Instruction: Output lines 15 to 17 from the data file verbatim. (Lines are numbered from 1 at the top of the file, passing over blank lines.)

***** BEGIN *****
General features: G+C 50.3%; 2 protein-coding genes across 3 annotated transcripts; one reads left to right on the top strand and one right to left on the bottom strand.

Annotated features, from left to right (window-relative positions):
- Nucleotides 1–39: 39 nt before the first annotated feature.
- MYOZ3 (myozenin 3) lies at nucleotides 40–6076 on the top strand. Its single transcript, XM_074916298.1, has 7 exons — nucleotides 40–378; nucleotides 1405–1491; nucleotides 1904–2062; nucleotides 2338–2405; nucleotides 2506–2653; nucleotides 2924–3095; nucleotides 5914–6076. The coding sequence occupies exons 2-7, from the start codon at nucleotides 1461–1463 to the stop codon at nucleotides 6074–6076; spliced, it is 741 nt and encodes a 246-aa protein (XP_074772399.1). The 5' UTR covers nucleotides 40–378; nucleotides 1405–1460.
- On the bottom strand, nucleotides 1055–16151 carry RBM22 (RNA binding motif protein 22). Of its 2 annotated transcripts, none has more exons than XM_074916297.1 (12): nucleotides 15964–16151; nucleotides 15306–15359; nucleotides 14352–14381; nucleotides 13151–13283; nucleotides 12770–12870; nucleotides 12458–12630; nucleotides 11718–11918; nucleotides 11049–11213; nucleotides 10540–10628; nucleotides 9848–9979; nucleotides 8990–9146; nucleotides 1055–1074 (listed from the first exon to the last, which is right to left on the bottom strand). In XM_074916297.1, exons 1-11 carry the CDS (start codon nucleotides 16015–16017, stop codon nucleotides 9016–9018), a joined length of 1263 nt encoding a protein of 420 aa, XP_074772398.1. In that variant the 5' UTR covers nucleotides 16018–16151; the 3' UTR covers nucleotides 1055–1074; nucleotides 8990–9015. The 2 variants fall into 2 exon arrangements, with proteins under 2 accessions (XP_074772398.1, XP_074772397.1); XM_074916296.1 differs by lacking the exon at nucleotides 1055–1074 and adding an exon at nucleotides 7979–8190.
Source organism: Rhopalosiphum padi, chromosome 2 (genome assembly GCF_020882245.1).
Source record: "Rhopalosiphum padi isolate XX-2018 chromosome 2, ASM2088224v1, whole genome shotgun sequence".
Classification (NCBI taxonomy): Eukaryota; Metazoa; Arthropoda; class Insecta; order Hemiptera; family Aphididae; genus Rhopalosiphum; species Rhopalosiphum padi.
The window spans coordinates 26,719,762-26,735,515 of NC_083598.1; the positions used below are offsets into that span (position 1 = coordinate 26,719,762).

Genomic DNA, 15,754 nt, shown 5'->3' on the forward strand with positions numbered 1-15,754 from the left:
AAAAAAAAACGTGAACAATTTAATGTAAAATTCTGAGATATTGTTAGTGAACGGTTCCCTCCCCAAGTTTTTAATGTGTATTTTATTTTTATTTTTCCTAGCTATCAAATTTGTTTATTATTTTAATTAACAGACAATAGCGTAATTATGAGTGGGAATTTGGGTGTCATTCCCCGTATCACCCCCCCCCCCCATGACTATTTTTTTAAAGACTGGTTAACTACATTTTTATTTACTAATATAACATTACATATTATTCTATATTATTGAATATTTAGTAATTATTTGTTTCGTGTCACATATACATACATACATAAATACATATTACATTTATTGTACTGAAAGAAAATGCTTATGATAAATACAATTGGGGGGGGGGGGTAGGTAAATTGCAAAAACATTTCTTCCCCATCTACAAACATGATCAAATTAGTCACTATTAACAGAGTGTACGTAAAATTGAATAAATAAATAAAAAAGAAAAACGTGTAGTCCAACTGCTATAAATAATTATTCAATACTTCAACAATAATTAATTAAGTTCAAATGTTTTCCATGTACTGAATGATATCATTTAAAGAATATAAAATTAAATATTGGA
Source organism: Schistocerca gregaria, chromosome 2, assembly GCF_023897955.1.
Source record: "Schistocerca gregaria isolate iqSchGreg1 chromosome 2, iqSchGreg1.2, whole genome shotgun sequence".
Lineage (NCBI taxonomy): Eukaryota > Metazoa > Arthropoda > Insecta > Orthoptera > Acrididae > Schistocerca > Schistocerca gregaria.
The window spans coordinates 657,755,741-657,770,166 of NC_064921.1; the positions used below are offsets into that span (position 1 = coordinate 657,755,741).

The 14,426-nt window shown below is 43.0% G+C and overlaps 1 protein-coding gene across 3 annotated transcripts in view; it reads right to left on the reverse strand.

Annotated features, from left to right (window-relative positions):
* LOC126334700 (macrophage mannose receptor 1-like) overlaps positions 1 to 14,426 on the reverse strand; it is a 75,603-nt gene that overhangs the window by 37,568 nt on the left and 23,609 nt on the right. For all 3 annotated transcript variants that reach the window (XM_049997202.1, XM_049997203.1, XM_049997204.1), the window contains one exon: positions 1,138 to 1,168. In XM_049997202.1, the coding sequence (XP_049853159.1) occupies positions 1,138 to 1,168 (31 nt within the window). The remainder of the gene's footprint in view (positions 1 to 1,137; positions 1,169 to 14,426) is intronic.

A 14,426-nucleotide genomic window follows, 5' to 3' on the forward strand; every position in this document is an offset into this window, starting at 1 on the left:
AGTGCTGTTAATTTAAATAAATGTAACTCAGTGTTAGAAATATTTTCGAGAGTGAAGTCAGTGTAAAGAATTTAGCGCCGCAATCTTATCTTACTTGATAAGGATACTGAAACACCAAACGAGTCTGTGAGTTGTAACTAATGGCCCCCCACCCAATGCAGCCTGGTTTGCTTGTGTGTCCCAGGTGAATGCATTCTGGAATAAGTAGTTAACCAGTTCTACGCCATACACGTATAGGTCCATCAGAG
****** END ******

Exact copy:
The window spans coordinates 657,755,741-657,770,166 of NC_064921.1; the positions used below are offsets into that span (position 1 = coordinate 657,755,741).

The 14,426-nt window shown below is 43.0% G+C and overlaps 1 protein-coding gene across 3 annotated transcripts in view; it reads right to left on the reverse strand.

Annotated features, from left to right (window-relative positions):